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Hanna Reitsch - A German WWII test pilot who has been called "The Century’s Greatest Pilot"
Born 29th March 1912 and left school in 1931, attended Kolonial Frauenschule, Rendsberg where she did her first gliding course Grunau.
In 1932 she obtained her gliding and powered flying licences. Achieved an endurance record for women and began medical studies at Berlin and Kiel.
In 1933 she attained an new altitude record in the Granau Baby glider but almost lost her life in the descent as she had flown into a dangerous storm cloud. She went on to become an instructor in gliding at the Horngerb in Swabia.
In 1934 she went on expeditions to South America and Finland. She doubled for a film star in the film Rivalen der Luft. She was invited by professor Walter Georgi to give up medical studies and become a test pilot at the Darstadt Gliding Insititute.
The Deutsche Forschungsanstalt fur Segelflug (DFS) was considered the top research establishment for motorless flight not just in Germany but throughout the world.
In 1935 she carried out tests on Kranich and See Alder gliders designed by Hans Jacobs. It was at this time that Germany began to produce 200 aircraft per month notably the Messerschmitt fighters,Junkers, Dornier and Heinkel bombers. The infamous Stuka dive-bombers were being rapidly developed.
In 1936 she was doing Dive-brake tests in gliders and took part in the famous Berlin Olympics.
She was made a Flugakapitan (Flight Captain) in 1937 which was an honour only given to men, and she had not become one by traditional means but by the work she had done to carry out test flights on dive brakes thus making the aviation world safer for all.
1937 saw her seconded to the Rechlin where she tested dive brakes on Stukas, and a year later flew a helicopter.
At the outbreak of war saw Hanna Reitsch carrying out tests on troop carrying gliders and she was given the task of attempting to se how German aircraft performed on collision with a barrage balloon cable.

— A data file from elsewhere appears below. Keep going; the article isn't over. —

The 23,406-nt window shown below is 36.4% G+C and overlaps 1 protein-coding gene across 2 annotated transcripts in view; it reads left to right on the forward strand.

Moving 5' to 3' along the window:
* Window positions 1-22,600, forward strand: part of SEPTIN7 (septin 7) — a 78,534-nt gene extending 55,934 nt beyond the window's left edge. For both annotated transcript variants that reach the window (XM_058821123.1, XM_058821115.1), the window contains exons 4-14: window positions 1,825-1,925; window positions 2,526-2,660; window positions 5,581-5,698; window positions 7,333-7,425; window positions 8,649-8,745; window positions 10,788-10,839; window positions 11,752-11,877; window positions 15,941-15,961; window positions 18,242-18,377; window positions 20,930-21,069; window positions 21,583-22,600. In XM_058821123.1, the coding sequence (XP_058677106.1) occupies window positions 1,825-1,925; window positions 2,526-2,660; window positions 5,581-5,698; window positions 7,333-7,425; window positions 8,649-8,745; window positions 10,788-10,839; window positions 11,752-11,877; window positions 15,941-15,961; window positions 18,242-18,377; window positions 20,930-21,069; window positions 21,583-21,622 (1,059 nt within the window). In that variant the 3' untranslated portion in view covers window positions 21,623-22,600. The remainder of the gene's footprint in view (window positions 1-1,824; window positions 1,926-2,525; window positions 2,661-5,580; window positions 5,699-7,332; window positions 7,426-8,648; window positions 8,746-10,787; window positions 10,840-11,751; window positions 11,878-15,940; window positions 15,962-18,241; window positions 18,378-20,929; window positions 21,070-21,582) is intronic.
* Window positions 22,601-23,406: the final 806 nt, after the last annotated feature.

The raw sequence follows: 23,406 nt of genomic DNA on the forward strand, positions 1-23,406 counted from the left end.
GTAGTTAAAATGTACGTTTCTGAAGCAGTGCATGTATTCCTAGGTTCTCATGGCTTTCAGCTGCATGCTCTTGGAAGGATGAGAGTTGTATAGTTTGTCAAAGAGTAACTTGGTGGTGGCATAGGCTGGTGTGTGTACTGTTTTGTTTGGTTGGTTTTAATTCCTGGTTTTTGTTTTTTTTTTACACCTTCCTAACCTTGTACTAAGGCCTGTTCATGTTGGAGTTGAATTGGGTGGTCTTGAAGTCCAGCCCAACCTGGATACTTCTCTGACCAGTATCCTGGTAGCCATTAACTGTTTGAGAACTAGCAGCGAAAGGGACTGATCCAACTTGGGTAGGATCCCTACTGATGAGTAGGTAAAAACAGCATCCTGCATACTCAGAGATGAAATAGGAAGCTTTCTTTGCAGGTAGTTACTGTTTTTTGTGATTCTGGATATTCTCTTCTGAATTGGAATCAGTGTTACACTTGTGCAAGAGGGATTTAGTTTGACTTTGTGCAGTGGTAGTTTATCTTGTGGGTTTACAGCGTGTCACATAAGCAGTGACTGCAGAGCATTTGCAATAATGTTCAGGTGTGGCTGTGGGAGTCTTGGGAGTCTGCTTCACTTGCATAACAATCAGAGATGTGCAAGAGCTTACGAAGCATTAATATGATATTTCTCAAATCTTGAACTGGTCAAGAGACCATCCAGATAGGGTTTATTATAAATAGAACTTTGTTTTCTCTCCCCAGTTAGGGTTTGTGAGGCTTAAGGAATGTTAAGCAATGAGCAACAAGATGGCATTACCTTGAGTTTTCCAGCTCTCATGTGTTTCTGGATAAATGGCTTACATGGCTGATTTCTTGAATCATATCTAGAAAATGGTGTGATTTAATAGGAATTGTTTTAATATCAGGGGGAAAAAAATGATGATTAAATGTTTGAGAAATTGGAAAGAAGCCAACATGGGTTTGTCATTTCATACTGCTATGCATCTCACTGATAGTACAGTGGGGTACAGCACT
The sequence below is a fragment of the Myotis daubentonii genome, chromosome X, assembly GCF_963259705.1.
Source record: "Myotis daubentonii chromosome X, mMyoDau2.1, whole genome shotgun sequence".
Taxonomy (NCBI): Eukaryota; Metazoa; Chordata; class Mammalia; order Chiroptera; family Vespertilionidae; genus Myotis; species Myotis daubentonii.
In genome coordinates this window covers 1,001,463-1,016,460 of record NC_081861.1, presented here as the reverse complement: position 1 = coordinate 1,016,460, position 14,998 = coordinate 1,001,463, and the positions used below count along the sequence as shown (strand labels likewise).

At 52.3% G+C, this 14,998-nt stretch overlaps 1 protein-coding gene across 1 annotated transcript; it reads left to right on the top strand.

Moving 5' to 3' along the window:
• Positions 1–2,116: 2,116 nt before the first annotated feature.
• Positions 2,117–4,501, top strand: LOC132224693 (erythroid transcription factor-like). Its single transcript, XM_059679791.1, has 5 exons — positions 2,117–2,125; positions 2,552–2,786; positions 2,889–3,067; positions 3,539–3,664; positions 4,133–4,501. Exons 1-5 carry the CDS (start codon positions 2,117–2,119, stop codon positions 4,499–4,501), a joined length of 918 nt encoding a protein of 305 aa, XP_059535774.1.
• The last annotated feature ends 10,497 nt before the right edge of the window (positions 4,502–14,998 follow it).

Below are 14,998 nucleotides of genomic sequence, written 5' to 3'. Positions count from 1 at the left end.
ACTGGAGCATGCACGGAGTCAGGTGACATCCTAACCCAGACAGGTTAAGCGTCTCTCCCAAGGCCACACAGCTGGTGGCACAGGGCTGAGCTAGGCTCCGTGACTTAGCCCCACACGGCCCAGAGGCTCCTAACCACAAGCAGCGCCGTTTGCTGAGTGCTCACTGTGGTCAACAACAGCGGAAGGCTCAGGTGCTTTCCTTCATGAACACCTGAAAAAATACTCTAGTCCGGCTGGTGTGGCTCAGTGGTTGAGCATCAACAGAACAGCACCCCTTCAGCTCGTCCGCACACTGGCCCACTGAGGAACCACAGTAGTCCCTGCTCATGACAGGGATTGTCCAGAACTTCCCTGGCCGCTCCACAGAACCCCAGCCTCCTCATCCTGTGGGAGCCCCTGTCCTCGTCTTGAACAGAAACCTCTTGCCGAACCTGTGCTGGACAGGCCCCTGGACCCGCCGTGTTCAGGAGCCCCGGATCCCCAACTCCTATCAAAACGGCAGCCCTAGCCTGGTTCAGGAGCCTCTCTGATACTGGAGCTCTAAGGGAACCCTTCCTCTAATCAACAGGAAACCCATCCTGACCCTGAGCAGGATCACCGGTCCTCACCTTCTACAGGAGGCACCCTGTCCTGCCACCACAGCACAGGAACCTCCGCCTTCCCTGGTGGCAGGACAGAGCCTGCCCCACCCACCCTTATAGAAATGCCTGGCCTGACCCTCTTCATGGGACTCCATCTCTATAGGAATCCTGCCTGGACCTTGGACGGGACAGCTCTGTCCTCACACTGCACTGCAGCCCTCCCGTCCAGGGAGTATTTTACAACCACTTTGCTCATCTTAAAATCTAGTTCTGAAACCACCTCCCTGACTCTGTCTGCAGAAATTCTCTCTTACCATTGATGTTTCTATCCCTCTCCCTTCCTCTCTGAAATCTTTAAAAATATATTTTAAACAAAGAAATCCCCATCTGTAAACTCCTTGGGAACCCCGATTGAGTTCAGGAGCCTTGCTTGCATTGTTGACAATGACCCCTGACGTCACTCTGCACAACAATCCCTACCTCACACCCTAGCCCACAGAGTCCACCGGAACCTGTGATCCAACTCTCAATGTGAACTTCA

1940 saw the British Balloon Barrage notch up a series of fatalities on the German pilots. The barrage balloon was deadly in that it could be flow at heights of 10,000 feet and the cable on which it was attached was very hard to spot when flying. The barrage balloon was a brilliantly simple idea and it was thought that there might be a way to use a simple technology to cut through the cables.
Hans Jacobs designed a cutting device to be fitted to the wind tips of bombers using an arrow shaped fender that it was hoped would cause the cable to slide along the fender in front of the wing and then come up against the wing tip where a special cutting edge had been placed. The fender would act as a deflector and also a protector of the pilot, cockpit, wings and engines.
This is a Heinkel Bomber captured by the British showing the added fender stretching across the wingtips.
It is easy to see the principle of the fender idea but it was weight that was to be its literal downfall as in this case above where the bomber had been unable to remain in flight
Hanna started with a cable of 2.7 mm in diameter and slowly worked up to 8.9 mm thick cables.
On her first trial she flew straight into the glinting cable and instruments on board the aircraft recorded the impact, allowing adjustments to be made so that each thicker cable type could be dealt with effectively. She suddenly developed scarlet fever and was hospitalised for 3 months. On her recovery the preliminary trials had been completed. The fender was abandoned as the extra weight was sufficient to make the aircraft unsafe if it lost an engine as then it would not have enough power to lift the aircraft correctly. The final tests were an expensive drain. Each one needed a new balloon and when balloons were free floating they quickly became a hazard to pilots and electricity power lines.
Ernst Udet arrived at the airfield with Hitler just as Hanna was about to attack a balloon cable from a genuine British Balloon captured by the Germans after it had drifted from it base.
She had to fly very low into the 5.6 mm cable in her twin-engined Dornier. She hit the cable and the strands exploded shaving off the lower edge of two propeller blades the result was the engine tore loose and she began to lose height rapidly from the unbalanced power of the aircraft. She landed safely and was later given by Goering in March 1941 the Iron Cross, Second Class and a military gold medal in recognition of her aviation services in wartime. the first such award to a woman and a civilian.
In 1942 she was given the Iron Cross First Class after flying the Me 163 and sustaining serious injuries.
In 1945 she apparently spent 3 day's in Hitler's bunker before being arrested by the Americans.
Hitler Congratulating the Flier on her work for the Fatherland
Her contribution to the German war effort was quite amazing. Had she been on the Allied side then who knows what development she might have been involved in!
For a further study of her wartime exploits read "Flying for the Fatherland, The Century's Greatest Pilot" by Judy Lomax.